Cameroon: Army raid kills 100 Boko Haram fighters, frees 900 hostages

Cameroon has stepped up efforts in its fight against Boko Haram, including Wednesday's raid.

REUTERS/Bayo Omoboriowo
Nigeria's President Muhammadu Buhari(L) walks on a red carpet with Cameroon's President Paul Biya(R) as he arrives on an official visit to Cameroon in Yaounde July 29, 2015.The leaders of Nigeria and Cameroon pledged on Thursday to improve the exchange of intelligence and security cooperation along their border in a bid to tackle Nigerian Islamist militant group Boko Haram.

In a raid backed by an anti-Boko Haram task force, Cameroon’s army killed at least 100 Boko Haram fighters and freed 900 hostages on Wednesday, the army and defense ministry said.

Flags belonging to Islamic State were found in the raid, alongside an “important stock of weapons and ammunition” according to Joseph Beti Assomo, Cameroon’s minister of defense. 

“Recently, countries in the region have been stepping up their fight against Boko Haram. And we’ve also seen how the group responded with more violence, attacking military and other soft targets,” said Al Jazeera’s Ahmed Idris.

Fighting extremism has been an uphill battle for some African countries in recent months. Last week, gunmen affiliated with Al Qaeda raided an upscale hotel in Mali, killing 22. Earlier this year, Boko Haram went after Chad in twin suicide bombings that left 27 dead. A month later, in July, another twin suicide attack killed at least 18 in Maiduguri, a city in northern Nigeria.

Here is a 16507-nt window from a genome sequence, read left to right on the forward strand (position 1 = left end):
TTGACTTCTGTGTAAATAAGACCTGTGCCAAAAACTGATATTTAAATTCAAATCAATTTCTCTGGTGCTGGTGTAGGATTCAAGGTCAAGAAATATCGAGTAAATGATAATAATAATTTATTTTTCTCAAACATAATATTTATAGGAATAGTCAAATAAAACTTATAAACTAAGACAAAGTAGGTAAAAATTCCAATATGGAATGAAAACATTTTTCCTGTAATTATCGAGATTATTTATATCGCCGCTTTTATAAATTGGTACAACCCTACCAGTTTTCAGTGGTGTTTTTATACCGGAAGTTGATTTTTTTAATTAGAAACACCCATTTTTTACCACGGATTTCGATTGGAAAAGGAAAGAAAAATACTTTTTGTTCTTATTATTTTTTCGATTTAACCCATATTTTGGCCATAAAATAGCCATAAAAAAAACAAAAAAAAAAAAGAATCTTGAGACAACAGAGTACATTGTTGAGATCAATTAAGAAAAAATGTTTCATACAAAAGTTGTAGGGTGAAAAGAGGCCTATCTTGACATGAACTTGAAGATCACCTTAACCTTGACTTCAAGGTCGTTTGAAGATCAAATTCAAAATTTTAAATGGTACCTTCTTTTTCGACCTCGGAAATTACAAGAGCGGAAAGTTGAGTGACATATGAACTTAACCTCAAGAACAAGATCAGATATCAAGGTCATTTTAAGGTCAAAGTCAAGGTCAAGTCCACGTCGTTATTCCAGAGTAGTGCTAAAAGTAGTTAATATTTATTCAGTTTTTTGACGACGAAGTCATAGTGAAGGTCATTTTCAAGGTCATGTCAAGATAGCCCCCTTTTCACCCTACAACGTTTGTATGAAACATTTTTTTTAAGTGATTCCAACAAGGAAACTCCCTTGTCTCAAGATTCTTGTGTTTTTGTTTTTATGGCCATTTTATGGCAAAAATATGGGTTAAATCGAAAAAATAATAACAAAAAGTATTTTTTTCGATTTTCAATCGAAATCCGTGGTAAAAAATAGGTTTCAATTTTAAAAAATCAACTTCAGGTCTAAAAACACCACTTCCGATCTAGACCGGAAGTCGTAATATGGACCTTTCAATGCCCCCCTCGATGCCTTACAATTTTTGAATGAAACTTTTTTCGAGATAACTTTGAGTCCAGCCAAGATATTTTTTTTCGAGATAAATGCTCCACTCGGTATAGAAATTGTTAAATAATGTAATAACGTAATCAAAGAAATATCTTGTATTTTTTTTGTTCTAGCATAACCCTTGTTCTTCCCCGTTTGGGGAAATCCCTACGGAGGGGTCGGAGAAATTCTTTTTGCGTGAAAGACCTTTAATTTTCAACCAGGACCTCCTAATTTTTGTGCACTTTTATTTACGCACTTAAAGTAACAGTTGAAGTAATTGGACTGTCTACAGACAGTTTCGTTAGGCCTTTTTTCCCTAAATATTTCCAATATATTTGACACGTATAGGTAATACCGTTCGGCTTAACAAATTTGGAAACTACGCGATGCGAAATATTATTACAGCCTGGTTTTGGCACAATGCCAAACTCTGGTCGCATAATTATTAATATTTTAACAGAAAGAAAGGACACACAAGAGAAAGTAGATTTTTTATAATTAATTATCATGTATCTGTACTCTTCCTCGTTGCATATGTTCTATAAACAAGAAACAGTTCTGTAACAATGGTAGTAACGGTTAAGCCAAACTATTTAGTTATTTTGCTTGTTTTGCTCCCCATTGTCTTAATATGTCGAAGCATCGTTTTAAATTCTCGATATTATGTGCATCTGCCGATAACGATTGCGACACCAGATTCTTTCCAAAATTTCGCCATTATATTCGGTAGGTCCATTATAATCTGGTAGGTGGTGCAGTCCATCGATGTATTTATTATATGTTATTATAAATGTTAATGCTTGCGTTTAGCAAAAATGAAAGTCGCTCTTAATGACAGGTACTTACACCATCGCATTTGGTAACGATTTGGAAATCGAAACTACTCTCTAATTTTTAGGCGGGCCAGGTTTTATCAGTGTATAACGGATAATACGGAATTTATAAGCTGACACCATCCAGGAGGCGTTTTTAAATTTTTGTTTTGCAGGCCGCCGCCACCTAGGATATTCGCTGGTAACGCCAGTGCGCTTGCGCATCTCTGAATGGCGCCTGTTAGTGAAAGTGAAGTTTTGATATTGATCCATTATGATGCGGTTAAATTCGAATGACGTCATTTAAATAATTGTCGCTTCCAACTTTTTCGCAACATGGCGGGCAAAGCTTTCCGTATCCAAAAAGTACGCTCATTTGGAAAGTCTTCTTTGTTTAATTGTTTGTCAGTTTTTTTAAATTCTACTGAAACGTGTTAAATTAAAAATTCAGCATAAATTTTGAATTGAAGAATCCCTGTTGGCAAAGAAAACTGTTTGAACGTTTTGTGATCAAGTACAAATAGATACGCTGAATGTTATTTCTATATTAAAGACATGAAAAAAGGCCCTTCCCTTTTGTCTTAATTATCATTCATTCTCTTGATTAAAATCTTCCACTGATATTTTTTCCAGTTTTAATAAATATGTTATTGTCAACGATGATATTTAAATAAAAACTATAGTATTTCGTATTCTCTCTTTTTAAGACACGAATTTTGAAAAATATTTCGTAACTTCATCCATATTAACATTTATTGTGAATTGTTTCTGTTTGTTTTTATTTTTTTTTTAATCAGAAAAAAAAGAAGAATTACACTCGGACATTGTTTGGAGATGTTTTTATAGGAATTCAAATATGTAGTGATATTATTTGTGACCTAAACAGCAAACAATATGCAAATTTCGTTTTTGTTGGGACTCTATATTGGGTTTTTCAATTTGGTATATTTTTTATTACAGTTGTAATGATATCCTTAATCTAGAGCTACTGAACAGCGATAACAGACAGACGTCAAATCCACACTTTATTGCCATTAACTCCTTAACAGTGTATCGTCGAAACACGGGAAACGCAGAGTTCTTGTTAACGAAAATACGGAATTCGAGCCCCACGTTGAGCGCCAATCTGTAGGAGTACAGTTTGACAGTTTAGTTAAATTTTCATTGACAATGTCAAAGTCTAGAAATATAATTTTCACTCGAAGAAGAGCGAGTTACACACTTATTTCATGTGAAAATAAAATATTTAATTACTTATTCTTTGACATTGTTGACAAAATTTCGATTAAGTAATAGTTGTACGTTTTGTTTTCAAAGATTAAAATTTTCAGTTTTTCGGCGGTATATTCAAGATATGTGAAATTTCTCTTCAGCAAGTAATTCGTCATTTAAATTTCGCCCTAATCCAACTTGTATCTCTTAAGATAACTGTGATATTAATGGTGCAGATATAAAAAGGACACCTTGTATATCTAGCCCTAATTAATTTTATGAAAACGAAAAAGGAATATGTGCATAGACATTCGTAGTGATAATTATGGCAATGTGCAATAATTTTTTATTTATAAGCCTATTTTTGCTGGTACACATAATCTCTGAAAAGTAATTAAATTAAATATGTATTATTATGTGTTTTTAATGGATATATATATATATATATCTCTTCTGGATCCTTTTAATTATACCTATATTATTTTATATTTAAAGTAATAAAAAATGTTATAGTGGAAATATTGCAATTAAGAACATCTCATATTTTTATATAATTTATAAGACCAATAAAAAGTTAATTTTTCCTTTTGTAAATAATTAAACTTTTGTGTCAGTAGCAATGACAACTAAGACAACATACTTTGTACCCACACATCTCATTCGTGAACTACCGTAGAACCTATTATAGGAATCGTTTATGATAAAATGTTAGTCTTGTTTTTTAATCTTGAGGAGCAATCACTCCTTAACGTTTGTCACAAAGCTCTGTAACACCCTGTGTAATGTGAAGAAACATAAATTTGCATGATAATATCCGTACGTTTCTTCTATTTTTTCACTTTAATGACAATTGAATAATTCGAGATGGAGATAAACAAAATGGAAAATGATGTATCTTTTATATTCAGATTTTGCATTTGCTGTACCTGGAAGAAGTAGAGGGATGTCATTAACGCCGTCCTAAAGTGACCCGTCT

Despite the fact that some were able to escape, the bulk of 276 girls kidnapped at a government secretary school by Boko Haram in Chibok, Nigeria last year, have still not been found despite international efforts to locate and free the women. Nigeria, which has been struggling to combat radical insurgent groups like Boko Haram, is just one in a handful of western and central African countries, including Cameroon, Niger, Benin and Chad, in which the group operates.

Boko Haram pledged allegiance to the Islamic State’s caliph Abu Bakr al-Baghdadi in March, saying they "will hear and obey in times of difficulty and prosperity."

Boko Haram, whose name is often translated, perhaps incorrectly, as “Western education is forbidden,” is one of the world’s deadliest terrorist groups, responsible for 6,644 deaths last year, according to the Institute for Economics and Peace think tank. The group formed in the early 2000s as a radical Islamist sect in northern Nigeria’s Borno province.

“From early this year, what we have seen is the Boko Haram insurgency turning from merely a domestic national problem in Nigeria into what has truly become a significant international challenge,” Cyril Mathias, a French Army colonel based in Chad, told The Wall Street Journal.

Part of the challenge of fighting against groups like Boko Haram is the unpredictability of the attacks, which are highly organized and spontaneous. 

But according to some, Cameroon’s latest raid is a significant step in the right direction. 

“The Boko Haram fighters are not as organized as they used to be, and training those many fighters takes time,” Aliyu Musa, an independent researcher of war and conflict studies told Al Jazeera. “[The raid] should have happened much earlier, because this terrorist group has been carrying out attacks in border regions.”

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